On October 7th, due to the narrowing of prospects and the inability to coexist within the existing understandings, the situation escalated. Israel initiated an aggressive war against Gaza, which continues to this day, with unprecedented brutality. The toll thus far has been over 110,000 martyrs, wounded, and missing, with a majority being children and women. Additionally, more than 85% of the population has been displaced, and over 70% of housing units in Gaza have been destroyed. The health and education system, as well as basic infrastructure, have also been severely damaged, rendering the Gaza Strip uninhabitable. The occupation persists in continuing the war under the pretext of eradicating Hamas, but the true objective appears to be the displacement of the population.

Given all this oppression and injustice, is it even possible to discuss the coexistence of two countries living side by side in safety?

The two-state solution is talked about by everyone, but no-one truly wants it. The majority of Palestinians do not see it as meeting their minimum rights, and Israel views all of Palestine as Jewish land.

The Arab countries, on the other hand, are either unwilling or unable to exert serious pressure to achieve a solution that guarantees minimal Palestinian rights.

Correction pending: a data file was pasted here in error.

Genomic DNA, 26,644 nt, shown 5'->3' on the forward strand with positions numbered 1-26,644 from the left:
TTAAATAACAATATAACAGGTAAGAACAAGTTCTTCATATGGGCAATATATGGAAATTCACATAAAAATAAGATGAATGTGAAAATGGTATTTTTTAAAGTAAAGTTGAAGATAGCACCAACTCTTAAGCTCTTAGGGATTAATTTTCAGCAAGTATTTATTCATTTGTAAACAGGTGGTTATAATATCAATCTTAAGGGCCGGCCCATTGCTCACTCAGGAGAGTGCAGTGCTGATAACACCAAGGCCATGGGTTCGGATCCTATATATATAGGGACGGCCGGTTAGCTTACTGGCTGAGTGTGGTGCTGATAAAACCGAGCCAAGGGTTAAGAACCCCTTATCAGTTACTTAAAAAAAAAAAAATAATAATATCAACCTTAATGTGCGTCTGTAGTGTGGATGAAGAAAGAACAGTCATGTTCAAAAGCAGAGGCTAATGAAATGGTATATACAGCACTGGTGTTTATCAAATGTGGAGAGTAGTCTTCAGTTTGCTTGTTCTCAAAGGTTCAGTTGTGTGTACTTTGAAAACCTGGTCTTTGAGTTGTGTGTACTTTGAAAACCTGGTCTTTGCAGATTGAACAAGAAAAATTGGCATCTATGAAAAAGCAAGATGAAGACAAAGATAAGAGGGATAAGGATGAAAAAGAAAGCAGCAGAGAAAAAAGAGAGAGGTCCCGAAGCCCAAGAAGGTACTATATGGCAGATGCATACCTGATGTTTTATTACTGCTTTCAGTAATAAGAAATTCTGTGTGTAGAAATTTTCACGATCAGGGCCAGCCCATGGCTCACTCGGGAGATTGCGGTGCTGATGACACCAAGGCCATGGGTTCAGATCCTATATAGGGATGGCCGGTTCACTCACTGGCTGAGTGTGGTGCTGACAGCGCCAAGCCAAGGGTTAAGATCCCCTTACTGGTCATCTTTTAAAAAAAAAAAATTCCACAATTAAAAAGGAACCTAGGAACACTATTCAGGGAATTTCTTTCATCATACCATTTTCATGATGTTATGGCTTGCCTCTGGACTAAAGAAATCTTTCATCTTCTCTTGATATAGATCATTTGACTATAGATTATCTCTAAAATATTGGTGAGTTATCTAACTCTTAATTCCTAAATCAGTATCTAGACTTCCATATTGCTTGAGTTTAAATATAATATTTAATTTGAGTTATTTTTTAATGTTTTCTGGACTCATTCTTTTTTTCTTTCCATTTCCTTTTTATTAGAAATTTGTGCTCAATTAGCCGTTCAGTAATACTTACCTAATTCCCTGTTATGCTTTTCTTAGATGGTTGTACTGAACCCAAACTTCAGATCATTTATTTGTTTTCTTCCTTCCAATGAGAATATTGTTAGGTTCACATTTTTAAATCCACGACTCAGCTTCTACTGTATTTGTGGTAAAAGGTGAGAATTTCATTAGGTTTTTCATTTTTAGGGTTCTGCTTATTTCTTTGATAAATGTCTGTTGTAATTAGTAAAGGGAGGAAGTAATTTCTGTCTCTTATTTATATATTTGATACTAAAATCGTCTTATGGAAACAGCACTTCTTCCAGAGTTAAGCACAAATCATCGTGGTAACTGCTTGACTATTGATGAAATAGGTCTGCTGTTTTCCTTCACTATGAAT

The West often provides empty political statements, and at best, offers some aid to the Palestinians in order to serve Israel's security interests. They repeatedly emphasise Israel's right to defend itself while condemning acts of resistance as terrorism.

The reality is that discussing stability in the region without addressing the root causes of the Palestinian-Israeli conflict is futile. It is a waste of time and a distraction. The most critical factor is putting an end to the brutal occupation that has persisted since 1948, encompassing more than 56 years in the West Bank, including East Jerusalem, and the Gaza Strip. The current situation in the occupied Palestinian territories, with dangerous escalations, brutal crimes, genocide, and barbaric aggression, serves as tangible evidence that the region cannot enjoy security, stability, and peace unless a just and comprehensive resolution is achieved. This resolution must guarantee the realisation of the legitimate and inalienable national rights of the Palestinian people, foremost among them being the establishment of an independent state with the June 4th, 1967 borders, with East Jerusalem as its capital. Otherwise, the conflict will persist and its flames will spread beyond the borders of Palestine.

Gaza. Yemen. Epicentres of Pain. Feelings, Myths, and Memories in the Middle East
Vitaly Naumkin, Vasily Kuznetsov
Many developments that significantly impacted the destinies of the regional players, non-regional actors, and many people around the world have unfolded during the year that followed the publication of our paper titled “The Middle East and the Future of a Polycentric World” (February 2023).
Views expressed are of individual Members and Contributors, rather than the Club's, unless explicitly stated otherwise.